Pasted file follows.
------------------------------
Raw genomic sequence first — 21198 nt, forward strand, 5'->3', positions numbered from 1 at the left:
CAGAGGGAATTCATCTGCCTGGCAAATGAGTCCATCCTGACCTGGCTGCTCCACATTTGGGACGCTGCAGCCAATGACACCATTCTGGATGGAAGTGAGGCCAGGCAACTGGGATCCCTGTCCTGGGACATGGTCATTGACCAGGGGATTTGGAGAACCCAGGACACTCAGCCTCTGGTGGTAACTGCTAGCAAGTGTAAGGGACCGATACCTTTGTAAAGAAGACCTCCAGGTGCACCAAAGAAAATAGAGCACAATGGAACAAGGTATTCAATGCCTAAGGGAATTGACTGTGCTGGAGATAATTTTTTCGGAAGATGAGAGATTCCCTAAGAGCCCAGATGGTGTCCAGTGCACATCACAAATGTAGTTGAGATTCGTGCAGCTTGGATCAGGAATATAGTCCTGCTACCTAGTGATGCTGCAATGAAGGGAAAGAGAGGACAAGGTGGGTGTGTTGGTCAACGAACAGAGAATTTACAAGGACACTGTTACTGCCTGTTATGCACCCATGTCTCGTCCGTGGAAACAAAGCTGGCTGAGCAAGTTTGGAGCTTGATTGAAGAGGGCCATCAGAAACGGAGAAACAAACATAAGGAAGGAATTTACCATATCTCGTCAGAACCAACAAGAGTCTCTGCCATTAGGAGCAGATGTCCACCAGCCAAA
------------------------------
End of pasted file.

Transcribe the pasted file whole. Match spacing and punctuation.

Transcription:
Raw genomic sequence first — 21198 nt, forward strand, 5'->3', positions numbered from 1 at the left:
CAGAGGGAATTCATCTGCCTGGCAAATGAGTCCATCCTGACCTGGCTGCTCCACATTTGGGACGCTGCAGCCAATGACACCATTCTGGATGGAAGTGAGGCCAGGCAACTGGGATCCCTGTCCTGGGACATGGTCATTGACCAGGGGATTTGGAGAACCCAGGACACTCAGCCTCTGGTGGTAACTGCTAGCAAGTGTAAGGGACCGATACCTTTGTAAAGAAGACCTCCAGGTGCACCAAAGAAAATAGAGCACAATGGAACAAGGTATTCAATGCCTAAGGGAATTGACTGTGCTGGAGATAATTTTTTCGGAAGATGAGAGATTCCCTAAGAGCCCAGATGGTGTCCAGTGCACATCACAAATGTAGTTGAGATTCGTGCAGCTTGGATCAGGAATATAGTCCTGCTACCTAGTGATGCTGCAATGAAGGGAAAGAGAGGACAAGGTGGGTGTGTTGGTCAACGAACAGAGAATTTACAAGGACACTGTTACTGCCTGTTATGCACCCATGTCTCGTCCGTGGAAACAAAGCTGGCTGAGCAAGTTTGGAGCTTGATTGAAGAGGGCCATCAGAAACGGAGAAACAAACATAAGGAAGGAATTTACCATATCTCGTCAGAACCAACAAGAGTCTCTGCCATTAGGAGCAGATGTCCACCAGCCAAA